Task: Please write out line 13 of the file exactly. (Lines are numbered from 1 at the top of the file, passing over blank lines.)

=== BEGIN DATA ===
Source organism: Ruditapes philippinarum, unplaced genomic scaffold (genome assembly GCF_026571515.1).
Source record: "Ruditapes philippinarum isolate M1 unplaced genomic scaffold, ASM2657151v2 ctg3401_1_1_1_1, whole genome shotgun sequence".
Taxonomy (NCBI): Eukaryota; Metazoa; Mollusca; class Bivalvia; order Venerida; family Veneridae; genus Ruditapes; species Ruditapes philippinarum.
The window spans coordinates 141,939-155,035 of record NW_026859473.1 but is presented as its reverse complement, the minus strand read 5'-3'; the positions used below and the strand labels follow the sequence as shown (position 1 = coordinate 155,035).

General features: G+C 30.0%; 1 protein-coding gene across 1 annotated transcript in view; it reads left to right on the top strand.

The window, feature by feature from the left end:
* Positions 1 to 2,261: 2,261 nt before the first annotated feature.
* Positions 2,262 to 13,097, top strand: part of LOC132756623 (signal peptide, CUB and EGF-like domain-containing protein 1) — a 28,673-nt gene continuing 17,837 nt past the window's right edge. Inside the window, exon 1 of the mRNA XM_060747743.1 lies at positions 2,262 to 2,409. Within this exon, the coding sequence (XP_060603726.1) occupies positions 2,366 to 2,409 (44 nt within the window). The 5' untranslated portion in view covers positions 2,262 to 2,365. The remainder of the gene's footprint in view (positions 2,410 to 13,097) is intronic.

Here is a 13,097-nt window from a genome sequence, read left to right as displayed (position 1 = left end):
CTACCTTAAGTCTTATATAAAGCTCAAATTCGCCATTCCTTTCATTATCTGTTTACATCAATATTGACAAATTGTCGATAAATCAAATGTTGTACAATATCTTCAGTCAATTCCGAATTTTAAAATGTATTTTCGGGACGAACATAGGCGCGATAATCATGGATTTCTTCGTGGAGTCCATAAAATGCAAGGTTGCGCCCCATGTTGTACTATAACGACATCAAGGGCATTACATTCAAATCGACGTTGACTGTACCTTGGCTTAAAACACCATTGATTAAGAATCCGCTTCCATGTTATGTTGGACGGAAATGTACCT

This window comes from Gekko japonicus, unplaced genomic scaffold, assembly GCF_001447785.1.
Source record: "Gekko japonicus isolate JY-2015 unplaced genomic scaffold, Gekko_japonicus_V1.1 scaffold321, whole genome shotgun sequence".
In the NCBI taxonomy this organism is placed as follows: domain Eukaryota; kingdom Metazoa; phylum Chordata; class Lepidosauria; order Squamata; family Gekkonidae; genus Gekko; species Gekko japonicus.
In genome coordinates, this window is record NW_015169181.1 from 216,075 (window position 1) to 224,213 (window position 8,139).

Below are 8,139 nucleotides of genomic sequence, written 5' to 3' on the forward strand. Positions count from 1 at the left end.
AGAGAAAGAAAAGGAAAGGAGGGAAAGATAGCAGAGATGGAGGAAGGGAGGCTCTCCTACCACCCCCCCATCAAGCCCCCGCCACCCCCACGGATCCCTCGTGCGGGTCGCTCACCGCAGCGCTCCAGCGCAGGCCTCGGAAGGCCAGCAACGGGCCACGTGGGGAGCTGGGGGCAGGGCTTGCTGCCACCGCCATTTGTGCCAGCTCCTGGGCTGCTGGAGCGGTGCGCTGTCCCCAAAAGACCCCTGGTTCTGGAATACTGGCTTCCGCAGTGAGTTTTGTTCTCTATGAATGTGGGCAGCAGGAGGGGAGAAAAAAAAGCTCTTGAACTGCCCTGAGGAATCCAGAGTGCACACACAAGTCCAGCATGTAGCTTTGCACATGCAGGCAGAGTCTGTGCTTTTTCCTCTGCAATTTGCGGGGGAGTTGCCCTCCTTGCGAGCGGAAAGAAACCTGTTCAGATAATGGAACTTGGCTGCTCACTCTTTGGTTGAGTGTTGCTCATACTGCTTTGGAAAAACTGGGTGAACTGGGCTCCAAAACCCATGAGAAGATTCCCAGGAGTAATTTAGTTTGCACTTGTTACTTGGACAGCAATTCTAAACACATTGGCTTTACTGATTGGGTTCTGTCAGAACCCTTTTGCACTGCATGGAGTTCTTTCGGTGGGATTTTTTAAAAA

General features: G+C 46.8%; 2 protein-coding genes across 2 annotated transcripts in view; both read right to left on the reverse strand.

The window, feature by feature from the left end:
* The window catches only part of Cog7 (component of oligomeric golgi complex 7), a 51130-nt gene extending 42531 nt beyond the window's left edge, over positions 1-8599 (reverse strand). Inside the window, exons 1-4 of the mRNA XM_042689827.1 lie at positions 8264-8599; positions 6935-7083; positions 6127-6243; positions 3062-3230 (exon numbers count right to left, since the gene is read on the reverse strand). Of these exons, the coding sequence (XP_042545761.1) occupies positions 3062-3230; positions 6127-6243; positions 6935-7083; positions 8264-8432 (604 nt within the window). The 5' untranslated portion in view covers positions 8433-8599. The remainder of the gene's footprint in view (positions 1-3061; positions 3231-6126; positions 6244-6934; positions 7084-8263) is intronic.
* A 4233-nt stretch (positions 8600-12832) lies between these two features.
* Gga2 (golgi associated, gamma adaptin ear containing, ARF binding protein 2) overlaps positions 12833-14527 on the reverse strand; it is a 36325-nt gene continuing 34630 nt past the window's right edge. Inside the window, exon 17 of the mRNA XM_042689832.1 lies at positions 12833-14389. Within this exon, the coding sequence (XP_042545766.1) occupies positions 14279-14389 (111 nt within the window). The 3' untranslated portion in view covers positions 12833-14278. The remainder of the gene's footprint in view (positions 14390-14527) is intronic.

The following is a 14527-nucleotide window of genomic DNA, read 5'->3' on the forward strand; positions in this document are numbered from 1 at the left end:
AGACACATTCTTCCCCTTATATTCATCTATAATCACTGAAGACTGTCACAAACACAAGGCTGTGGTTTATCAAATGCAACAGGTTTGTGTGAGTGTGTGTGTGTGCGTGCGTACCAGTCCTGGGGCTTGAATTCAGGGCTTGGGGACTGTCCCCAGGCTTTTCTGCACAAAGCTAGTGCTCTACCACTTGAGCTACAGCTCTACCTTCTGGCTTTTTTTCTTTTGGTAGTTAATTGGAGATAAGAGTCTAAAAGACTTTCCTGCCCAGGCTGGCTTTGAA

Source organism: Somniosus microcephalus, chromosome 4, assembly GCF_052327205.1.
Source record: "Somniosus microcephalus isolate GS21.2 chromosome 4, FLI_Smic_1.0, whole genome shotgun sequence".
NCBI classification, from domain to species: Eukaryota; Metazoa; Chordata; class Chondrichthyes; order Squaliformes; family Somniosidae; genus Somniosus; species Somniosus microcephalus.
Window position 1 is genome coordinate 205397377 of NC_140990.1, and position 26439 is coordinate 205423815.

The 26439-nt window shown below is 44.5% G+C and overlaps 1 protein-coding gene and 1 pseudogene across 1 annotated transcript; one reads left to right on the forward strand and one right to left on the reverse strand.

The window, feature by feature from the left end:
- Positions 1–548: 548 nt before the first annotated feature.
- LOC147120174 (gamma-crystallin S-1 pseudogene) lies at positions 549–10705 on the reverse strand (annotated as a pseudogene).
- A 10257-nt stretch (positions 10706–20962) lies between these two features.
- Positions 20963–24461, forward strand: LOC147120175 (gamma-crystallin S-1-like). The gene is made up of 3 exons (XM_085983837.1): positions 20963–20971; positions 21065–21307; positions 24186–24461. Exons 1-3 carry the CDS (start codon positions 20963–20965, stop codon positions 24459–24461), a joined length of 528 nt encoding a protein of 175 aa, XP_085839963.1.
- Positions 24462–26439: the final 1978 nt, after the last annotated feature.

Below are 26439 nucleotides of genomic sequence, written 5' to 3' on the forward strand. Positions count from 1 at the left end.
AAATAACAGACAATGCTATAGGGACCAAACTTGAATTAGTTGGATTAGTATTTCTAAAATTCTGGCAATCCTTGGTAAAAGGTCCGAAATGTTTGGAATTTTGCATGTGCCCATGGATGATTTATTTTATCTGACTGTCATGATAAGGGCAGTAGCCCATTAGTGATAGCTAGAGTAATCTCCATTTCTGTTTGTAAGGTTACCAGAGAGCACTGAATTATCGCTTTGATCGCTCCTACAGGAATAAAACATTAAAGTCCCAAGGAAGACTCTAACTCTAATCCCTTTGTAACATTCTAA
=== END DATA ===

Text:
In the NCBI taxonomy this organism is placed as follows: domain Eukaryota; kingdom Metazoa; phylum Chordata; class Lepidosauria; order Squamata; family Gekkonidae; genus Gekko; species Gekko japonicus.